Jessica Cejnar Andrews / Friday, Oct. 7, 2022 @ 12:09 p.m. / Animals, Environment, Parks, Tribal Affairs

Yurok Tribe, RNSP Will Release First Two of Second California Condor Cohort on Monday


The first two birds of the second California condor cohort will be released over Yurok ancestral lands on Monday. | Courtesy of the Yurok Tribe

From the Yurok Tribe:

At 6am on Monday, October 10, the Northern California Condor Restoration Program (NCCRP) will attempt to release two more prey-go-neesh (California condors) into Yurok ancestral territory. The potential release can be viewed live on the Yurok condor cam, which can be found here: https://www.yuroktribe.org/yurok-condor-live-feed On Monday morning, Yurok Wildlife Department Director Tiana Williams-Claussen will be providing real-time commentary on the release via Facebook Live. The livestream can be viewed on the following page: https://www.facebook.com/TheYurokTribe

“We are extremely excited to start releasing our second prey-go-neesh cohort,” said Yurok Wildlife Department Director Tiana Williams-Claussen. “The birds we released in the spring and summer are doing great. I would like to thank all of our project partners and supporters for their contributions to the Northern California condor recovery effort.”

For the release, NCCRP biologists will employ a multistep procedure to keep the juvenile birds as calm as possible during the transition into the wild. First, the NCCRP team will wait for previously released prey-go-neesh to land within sight of the condor release and management facility. The free-flying birds signal to the captive condors that it is safe to exit the flight pen. Second, the NCCRP will open the door to a trap on the side of the flight pen. The gate will remain open until two birds enter the enclosure, which serves as a staging area. Once this occurs, the staging area door will be opened and the birds will have access to the outside world. Prior to the release, the birds must voluntarily enter and leave the staging area. The timing of the release is entirely contingent upon the birds’ movements. Additionally, young, captivity-raised prey-go-neesh are incredibly cautious. It might take multiple days for them to depart from the facility.

The second two birds in the cohort will be released later this month. | Courtesy of the Yurok Tribe

The two condors are part of a group of four. Over the next month, the NCCRP will release the remaining two prey-go-neesh. When the NCCRP releases the fourth member of the second cohort, there will eight free-flying condors in Yurok Country. The staggered release is one component of a comprehensive plan to ensure the success of the young birds. The newest condor cohort arrived in mid-August and has had ample time to acclimate to the local environmental conditions and become familiar with the NCCRP’s wild condors. The cohort is comprised of three males and one female. All of the birds were born between April and June of 2021.

The Oregon Zoo's Jonsson Center for Wildlife Conservation and the Peregrine Fund’s World Center for Birds of Prey each reared two of the prey-go-neesh. Releasing juvenile birds is a standard practice at all of the condor reintroduction sites in the US and Mexico. Decades of data show that young condors are more resilient and fare much better in the wild. The NCCRP, a partnership between the Yurok Tribe and Redwood National and State Parks, plans to reintroduce one cohort of prey-go-neesh every year for at least the next two decades. The tribe and park collaboratively manage the population.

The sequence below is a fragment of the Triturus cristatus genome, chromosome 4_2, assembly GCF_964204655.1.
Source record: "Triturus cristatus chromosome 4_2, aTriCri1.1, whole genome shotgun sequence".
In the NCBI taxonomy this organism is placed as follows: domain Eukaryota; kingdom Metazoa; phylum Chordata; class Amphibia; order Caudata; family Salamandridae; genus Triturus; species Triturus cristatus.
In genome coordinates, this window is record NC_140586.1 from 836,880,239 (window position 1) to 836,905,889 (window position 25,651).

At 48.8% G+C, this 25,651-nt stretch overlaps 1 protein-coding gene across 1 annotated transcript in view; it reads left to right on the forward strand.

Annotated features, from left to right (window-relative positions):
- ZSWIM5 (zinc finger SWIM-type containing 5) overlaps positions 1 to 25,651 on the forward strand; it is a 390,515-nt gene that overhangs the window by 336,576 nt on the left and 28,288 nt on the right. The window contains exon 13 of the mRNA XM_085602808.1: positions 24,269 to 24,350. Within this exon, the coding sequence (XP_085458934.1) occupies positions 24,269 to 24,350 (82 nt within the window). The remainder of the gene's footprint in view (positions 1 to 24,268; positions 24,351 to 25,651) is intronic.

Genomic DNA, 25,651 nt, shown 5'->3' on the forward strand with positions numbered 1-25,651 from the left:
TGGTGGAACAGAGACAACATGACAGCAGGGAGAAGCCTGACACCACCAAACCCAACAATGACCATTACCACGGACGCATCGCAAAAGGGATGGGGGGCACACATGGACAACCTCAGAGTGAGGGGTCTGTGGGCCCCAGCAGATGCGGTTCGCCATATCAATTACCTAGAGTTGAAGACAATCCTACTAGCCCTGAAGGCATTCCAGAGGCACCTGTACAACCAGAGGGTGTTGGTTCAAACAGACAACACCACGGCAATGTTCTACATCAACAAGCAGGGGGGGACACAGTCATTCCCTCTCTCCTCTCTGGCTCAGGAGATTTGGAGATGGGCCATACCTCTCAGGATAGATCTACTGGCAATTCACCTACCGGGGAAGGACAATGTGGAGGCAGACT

In May, the NCCRP released the first of four condors to fly over Yurok skies in more than a century. The fourth bird was reintroduced to the wild in July. The birds include: Ney-gem' 'Ne-chween-kah (She carries our prayers, A0), Hlow Hoo-let (Finally, I/we fly A1), Nes-kwe-chokw' (He returns/arrives, A2) and Poy'-we-son (The one who goes ahead, “leader” A3). The condors are thriving in the redwood region. 

The Yurok Tribe and Prey-go-neesh

The Yurok Tribe initiated the condor reintroduction project in 2008. The restoration of this sacred species is an important element of a far-sighted plan to bring balance back to the coastal rainforest ecosystem in Yurok ancestral territory on the far Northern California coast. In addition to the reintroduction of the critically endangered condor, the Tribe is currently restoring fish and wildlife habitat on a landscape scale in the Klamath River basin. The Tribe is also intimately involved in the pending removal of four Klamath River dams, which represents the largest river restoration project in US history. The removal of the dams will benefit a wide diversity of fish and wildlife species, including condors

With funding support from the Yurok Tribe, Redwood National Park, the U.S. Fish and Wildlife Service, the Bureau of Indian Affairs, the Administration for Native Americans, as well as Pacific Gas and Electric Company, Global Conservation Fund, the Redwood National Park Foundation, and many more corporate, agency and private supporters and citizens, the Yurok Wildlife Department completed a vast volume of work to prepare for the reintroduction of this imperiled species.

Working in cooperation with the Ventana Wildlife Society, Redwood National Park, California State Parks, and Pacific Gas and Electric Company, as well as volunteers, the Tribe designed and built the NCCRP release and management facility. The flight pen includes a simulated, shock-wired power pole (to teach the birds to avoid this threat after release), two four-foot diameter pools and perches overlooking old-growth redwood forest. NCRRP staff monitor the birds from modified shipping containers which form a fire-resistant observation structure. The facility is also is designed to allow biologists and technicians to conduct regular health assessments and provide treatment if necessary.


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